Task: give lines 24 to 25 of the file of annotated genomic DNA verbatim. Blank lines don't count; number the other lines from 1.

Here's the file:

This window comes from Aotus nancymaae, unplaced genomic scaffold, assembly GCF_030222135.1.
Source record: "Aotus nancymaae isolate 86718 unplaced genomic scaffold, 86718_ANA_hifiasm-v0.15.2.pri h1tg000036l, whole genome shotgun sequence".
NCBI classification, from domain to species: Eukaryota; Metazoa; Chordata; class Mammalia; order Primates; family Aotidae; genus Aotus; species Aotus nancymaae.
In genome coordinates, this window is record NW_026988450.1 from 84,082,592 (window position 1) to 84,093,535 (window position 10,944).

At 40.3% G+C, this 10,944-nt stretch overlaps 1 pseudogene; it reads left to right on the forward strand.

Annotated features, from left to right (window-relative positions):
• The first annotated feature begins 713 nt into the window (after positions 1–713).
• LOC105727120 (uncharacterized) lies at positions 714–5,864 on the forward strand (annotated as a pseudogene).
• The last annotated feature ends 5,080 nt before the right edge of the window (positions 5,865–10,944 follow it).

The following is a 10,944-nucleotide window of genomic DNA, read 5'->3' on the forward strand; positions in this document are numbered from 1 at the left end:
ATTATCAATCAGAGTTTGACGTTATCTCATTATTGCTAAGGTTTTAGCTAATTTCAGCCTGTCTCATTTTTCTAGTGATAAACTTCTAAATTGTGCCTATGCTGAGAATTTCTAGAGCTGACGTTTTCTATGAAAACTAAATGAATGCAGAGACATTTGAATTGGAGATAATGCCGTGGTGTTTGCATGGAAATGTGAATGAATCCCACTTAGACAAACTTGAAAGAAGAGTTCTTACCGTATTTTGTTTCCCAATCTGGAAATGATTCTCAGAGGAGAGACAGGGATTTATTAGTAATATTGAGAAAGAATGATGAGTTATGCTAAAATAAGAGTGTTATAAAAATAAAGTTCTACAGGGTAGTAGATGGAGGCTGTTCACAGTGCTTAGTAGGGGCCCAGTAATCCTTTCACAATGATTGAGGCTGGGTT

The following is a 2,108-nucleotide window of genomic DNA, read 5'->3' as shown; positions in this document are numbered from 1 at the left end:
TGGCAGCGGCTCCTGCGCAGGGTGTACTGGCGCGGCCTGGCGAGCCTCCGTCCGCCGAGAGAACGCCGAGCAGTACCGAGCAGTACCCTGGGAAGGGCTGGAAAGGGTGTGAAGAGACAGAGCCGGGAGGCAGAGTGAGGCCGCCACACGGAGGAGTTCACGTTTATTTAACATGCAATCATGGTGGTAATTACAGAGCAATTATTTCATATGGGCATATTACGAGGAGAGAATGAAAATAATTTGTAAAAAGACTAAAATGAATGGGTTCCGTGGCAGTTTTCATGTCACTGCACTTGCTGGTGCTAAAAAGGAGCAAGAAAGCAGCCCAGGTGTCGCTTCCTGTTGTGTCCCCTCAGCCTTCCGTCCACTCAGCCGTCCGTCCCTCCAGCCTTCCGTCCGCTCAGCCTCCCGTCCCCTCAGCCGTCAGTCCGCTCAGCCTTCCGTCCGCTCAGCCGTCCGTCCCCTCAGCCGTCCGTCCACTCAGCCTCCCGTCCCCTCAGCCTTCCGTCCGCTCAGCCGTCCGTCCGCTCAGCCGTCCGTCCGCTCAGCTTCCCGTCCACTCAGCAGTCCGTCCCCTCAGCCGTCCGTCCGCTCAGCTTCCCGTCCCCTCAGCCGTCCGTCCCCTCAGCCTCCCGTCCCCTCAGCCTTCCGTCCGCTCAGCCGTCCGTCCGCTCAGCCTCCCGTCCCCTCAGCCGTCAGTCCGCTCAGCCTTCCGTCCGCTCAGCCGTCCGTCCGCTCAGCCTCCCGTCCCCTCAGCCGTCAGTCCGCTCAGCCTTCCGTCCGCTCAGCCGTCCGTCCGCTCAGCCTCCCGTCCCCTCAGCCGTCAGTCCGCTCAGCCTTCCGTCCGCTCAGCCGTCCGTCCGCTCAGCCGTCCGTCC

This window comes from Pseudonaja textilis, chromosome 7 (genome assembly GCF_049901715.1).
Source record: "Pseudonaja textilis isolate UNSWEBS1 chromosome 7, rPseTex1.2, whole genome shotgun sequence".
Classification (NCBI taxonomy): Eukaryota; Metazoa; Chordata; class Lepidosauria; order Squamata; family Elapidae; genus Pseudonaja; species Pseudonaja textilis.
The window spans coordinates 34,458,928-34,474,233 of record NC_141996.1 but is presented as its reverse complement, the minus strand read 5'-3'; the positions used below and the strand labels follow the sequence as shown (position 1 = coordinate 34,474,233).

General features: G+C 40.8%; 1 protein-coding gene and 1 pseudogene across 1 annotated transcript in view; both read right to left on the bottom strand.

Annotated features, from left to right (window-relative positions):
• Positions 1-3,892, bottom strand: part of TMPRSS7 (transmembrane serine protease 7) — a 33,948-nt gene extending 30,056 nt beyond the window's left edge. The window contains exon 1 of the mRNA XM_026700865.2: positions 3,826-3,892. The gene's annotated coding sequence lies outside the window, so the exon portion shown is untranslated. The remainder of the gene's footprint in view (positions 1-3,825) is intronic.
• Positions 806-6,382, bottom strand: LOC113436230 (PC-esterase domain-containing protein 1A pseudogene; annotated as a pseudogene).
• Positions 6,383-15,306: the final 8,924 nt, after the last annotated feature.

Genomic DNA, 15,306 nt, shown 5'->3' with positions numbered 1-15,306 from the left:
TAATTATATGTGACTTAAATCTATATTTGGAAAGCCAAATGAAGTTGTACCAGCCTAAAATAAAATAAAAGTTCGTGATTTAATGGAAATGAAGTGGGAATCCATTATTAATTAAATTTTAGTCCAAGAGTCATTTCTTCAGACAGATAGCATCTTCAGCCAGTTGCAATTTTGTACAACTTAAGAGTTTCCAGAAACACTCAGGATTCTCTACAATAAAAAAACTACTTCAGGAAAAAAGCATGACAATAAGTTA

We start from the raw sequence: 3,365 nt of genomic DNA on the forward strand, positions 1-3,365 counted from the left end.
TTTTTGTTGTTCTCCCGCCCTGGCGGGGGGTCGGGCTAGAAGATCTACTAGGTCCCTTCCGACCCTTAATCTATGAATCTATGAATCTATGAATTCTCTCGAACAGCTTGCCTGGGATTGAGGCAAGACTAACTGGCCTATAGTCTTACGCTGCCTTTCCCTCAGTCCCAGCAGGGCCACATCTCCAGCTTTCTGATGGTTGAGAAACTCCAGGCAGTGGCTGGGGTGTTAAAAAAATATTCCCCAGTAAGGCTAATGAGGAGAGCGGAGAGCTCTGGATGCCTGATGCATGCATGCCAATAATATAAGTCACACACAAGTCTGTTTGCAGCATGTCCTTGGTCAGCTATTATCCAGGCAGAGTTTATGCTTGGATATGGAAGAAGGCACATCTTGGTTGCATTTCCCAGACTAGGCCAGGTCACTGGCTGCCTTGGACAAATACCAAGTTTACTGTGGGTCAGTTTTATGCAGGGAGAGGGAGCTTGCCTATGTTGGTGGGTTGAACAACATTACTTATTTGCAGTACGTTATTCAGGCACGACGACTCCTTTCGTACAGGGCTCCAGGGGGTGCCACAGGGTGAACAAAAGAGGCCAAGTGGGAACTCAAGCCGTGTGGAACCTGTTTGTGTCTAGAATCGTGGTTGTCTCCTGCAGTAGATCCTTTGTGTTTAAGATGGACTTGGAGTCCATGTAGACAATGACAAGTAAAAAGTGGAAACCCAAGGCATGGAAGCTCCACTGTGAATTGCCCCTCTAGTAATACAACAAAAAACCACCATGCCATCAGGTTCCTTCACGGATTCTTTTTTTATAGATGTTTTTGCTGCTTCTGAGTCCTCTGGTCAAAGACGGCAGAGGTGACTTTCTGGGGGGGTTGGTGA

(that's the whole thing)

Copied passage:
TAATTATATGTGACTTAAATCTATATTTGGAAAGCCAAATGAAGTTGTACCAGCCTAAAATAAAATAAAAGTTCGTGATTTAATGGAAATGAAGTGGGAATCCATTATTAATTAAATTTTAGTCCAAGAGTCATTTCTTCAGACAGATAGCATCTTCAGCCAGTTGCAATTTTGTACAACTTAAGAGTTTCCAGAAACACTCAGGATTCTCTACAATAAAAAAACTACTTCAGGAAAAAAGCATGACAATAAGTTA

We start from the raw sequence: 3,365 nt of genomic DNA on the forward strand, positions 1-3,365 counted from the left end.